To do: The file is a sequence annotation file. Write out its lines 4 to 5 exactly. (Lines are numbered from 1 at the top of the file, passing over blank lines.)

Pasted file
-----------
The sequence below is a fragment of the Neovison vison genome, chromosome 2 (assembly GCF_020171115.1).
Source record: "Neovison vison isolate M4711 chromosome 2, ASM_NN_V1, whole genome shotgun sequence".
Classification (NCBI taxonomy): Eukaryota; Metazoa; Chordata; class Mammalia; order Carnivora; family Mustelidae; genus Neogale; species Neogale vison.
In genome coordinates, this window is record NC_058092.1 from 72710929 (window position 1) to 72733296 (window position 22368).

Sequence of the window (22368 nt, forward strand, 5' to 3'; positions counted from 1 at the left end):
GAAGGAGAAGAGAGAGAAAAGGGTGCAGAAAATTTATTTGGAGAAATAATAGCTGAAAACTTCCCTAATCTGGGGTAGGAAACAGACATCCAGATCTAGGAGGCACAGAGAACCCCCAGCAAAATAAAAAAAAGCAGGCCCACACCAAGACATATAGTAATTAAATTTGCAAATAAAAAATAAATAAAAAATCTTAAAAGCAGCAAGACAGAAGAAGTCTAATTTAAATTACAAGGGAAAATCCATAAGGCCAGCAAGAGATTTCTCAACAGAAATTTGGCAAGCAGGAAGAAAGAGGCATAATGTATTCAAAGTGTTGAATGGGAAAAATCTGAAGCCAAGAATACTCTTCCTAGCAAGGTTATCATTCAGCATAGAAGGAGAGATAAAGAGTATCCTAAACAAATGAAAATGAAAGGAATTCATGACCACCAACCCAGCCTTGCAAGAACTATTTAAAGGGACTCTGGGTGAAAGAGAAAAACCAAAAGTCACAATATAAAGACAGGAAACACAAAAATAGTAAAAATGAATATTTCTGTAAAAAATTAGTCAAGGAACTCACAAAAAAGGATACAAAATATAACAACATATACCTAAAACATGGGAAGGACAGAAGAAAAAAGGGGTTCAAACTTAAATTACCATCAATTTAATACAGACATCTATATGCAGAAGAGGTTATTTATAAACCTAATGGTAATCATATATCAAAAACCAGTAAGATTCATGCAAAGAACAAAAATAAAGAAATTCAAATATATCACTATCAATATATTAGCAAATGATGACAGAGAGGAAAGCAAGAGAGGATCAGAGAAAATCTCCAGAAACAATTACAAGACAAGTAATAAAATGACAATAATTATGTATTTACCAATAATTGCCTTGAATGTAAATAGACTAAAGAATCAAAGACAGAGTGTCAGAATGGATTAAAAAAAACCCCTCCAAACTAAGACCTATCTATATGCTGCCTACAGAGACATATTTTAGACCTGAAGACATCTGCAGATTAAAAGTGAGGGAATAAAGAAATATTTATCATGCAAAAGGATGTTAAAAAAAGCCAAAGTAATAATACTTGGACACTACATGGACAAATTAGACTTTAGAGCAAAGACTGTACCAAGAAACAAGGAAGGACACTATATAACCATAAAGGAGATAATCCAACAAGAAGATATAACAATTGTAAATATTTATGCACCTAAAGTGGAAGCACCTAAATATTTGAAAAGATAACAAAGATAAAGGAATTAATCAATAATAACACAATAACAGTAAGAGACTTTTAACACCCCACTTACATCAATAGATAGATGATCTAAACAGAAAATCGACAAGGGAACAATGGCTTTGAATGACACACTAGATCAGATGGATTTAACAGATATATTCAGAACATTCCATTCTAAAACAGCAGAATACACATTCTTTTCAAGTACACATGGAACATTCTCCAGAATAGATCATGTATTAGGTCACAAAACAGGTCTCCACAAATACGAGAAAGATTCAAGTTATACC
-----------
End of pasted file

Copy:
In genome coordinates, this window is record NC_058092.1 from 72710929 (window position 1) to 72733296 (window position 22368).

Sequence of the window (22368 nt, forward strand, 5' to 3'; positions counted from 1 at the left end):